Japan and the UK have secured a free trade agreement estimated to increase trade between the two countries by £15.2 billion ($19.25 billion). The UK-Japan Comprehensive Economic Partnership Agreement was agreed in principle by International Trade Secretary Liz Truss and Japan’s Foreign Minister, Toshimitsu Motegi on September 11.


“The deal is tailored to the UK economy and secures additional benefits beyond the EU-Japan trade deal, giving UK companies exporting to Japan a competitive advantage in a number of areas. It will help to create jobs and drive economic growth throughout the whole of the UK,” said the UK government’s Department for International Trade (DIT) in a statement.

One of those areas is automotive. According to the Society for Motor Manufacturers and Traders (SMMT), more than 143,000 vehicles registered in the UK last year were imported from Japan, worth almost £1.5 billion. In the other direction, 33,500 UK-built cars were exported to Japan in 2019, worth more than £1 billion.

The SMMT also reported that the trading relationship in parts and components is significant, with Japan enjoying a substantial trade surplus in bilateral exchanges of engines, parts and components. 

“While the UK imports £458m worth of parts, accessories and components and £120m worth of engines, exports of UK automotive parts, accessories and components to Japan represent £65m and exports of engines are valued at £16m” said the SMMT in a statement.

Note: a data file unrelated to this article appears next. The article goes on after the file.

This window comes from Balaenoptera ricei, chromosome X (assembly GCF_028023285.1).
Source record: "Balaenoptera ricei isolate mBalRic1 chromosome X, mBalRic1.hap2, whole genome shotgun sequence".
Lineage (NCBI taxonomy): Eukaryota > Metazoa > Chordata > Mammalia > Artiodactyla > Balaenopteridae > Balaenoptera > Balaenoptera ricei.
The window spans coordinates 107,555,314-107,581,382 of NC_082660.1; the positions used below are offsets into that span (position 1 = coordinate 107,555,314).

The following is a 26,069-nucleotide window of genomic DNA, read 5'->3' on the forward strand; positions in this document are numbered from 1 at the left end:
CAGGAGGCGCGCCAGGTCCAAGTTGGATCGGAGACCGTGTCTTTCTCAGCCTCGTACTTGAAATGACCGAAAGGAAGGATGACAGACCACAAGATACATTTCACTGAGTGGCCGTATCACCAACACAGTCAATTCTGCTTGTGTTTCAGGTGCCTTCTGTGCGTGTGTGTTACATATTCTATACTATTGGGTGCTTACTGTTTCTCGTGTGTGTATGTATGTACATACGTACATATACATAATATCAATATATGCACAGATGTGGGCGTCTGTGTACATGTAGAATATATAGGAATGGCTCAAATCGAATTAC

It hopes the agreement with Japan will seek to progressively remove duties on all automotive products and avoid WTO tariffs. In terms of regulatory barriers, the automotive industry in the UK is looking to maintain key elements of the existing automotive annex in the EU Japan EPA and upgrade it where appropriate.

According to the DIT, UK businesses will benefit from tariff-free trade on 99% of exports to Japan and government analysis shows that a deal with Japan would deliver a £1.5 billion boost to the UK economy and increase UK workers’ wages by £800m in the long run.

The UK government said the deal would support UK car and rail manufacturing – supporting major investors in the UK like Nissan and Hitachi through reduced tariffs on parts coming from Japan, streamlined regulatory procedures and greater legal certainty for their operations.

The deal is also an important step towards joining the Comprehensive and Progressive Agreement for Trans-Pacific Partnership (CPTPP), according to DIT, and will give UK businesses a gateway to the Asia-Pacific region and help to increase the resilience and diversity of its supply chains.